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I'm working on a Java source code parser, following the lexical and syntactic specifications.

I'm stuck on annotations, though; the relevant rules are:

    @ QualifiedIdentifier [ ( [AnnotationElement] ) ]

    @ interface Identifier AnnotationTypeBody

but I don't see the @ symbol mentioned anywhere in the lexical spec. What is the correct rule for tokenizing @, or where can I find such a rule?

I realize that I could easily add a token definition for this, and it might even work --- sometimes. But I'd prefer to do it correctly according to the spec if possible.

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Interesting! Those rules imply that @ SomeAnnotation public @ interface Foo { } is valid and indeed the compiler doesn't seem to complain about the added whitespace. So it looks like @ is treated like a separate token (even 'though it's usually formatted with no whitespace between it and the next token). – Joachim Sauer Nov 16 '12 at 14:27
up vote 5 down vote accepted

In 9.6. Annotation Types , it says:

Note that the at-sign (@) and the keyword interface are two distinct tokens. Technically it is possible to separate them with whitespace, but this is discouraged as a matter of style.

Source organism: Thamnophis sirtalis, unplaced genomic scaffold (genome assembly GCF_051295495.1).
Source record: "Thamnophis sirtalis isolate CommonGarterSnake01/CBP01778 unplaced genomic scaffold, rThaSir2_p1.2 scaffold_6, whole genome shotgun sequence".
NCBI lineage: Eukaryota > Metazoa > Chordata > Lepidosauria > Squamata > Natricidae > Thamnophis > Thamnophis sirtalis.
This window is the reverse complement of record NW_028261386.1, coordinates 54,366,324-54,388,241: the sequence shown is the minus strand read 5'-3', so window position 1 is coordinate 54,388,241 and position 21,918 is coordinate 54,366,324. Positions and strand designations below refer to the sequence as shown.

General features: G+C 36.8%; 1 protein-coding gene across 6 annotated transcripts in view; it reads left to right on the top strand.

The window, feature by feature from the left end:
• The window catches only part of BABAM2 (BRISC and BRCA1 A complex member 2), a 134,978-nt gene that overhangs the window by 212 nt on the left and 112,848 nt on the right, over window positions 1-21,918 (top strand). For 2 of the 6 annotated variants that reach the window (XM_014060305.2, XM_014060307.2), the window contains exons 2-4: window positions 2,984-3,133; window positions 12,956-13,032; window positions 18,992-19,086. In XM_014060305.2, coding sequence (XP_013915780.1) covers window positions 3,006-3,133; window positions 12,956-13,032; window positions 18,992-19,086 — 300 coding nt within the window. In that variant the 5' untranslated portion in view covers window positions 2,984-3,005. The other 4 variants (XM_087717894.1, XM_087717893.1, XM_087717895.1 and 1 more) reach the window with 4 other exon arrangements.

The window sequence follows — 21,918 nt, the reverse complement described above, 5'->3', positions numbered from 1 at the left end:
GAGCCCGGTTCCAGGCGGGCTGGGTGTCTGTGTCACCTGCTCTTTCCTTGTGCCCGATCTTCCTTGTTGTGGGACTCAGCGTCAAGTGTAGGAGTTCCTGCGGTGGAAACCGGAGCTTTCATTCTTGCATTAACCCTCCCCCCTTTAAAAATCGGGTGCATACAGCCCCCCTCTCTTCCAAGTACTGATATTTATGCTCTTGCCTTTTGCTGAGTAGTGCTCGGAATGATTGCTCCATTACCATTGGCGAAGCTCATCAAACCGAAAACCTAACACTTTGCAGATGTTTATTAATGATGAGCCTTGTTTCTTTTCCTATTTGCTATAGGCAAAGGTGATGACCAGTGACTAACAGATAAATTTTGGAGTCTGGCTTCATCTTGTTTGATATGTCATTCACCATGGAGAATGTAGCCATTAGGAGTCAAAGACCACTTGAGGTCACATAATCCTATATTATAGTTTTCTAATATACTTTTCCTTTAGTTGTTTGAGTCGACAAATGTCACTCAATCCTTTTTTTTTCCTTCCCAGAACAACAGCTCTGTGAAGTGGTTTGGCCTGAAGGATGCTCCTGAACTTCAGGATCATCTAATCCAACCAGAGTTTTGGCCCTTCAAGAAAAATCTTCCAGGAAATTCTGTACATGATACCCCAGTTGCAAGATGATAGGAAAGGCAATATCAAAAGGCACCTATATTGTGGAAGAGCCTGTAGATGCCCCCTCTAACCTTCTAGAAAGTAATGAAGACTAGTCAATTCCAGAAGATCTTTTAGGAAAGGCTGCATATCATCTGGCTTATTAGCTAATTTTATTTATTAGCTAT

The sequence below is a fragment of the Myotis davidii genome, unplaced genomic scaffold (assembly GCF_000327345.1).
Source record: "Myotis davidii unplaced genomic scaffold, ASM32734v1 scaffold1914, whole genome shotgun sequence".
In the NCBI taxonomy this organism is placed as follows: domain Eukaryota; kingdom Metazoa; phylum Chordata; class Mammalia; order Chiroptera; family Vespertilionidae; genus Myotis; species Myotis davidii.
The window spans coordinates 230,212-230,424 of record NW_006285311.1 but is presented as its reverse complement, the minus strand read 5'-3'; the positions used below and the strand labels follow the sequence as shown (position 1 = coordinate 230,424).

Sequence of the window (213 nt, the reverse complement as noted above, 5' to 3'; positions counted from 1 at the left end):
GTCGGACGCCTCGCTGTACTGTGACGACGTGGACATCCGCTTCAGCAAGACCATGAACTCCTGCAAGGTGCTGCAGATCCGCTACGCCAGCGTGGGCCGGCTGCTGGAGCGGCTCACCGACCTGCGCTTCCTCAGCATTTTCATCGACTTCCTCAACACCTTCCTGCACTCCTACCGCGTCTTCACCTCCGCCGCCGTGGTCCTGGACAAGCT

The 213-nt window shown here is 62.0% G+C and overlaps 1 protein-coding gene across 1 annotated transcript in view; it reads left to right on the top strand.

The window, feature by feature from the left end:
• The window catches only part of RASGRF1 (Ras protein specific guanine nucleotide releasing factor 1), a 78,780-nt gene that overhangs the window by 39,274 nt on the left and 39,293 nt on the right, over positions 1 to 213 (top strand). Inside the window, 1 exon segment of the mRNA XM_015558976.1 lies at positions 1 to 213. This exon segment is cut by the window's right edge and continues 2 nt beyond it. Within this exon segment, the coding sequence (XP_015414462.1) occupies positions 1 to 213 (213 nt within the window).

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Just what I was looking for, thanks. Would the obvious way -- a new token that's just @ -- be the correct way to implement this token? – Matt Fenwick Nov 16 '12 at 14:53
@MattFenwick, yes, that is correct. – Bart Kiers Nov 16 '12 at 15:07

You are correct, in the sense that '@' is not mentioned as either an operator or as punctuation in the "3. Lexical Structure" section of the JLS.

However, it is used as a symbol in the JLS 9.6, and also the "18. Collected Syntax" section, so it is obvious that your lexer should treat it as one.

This is just a minor editorial issue, and not something that should cause you any concern in implementing a Java parser.

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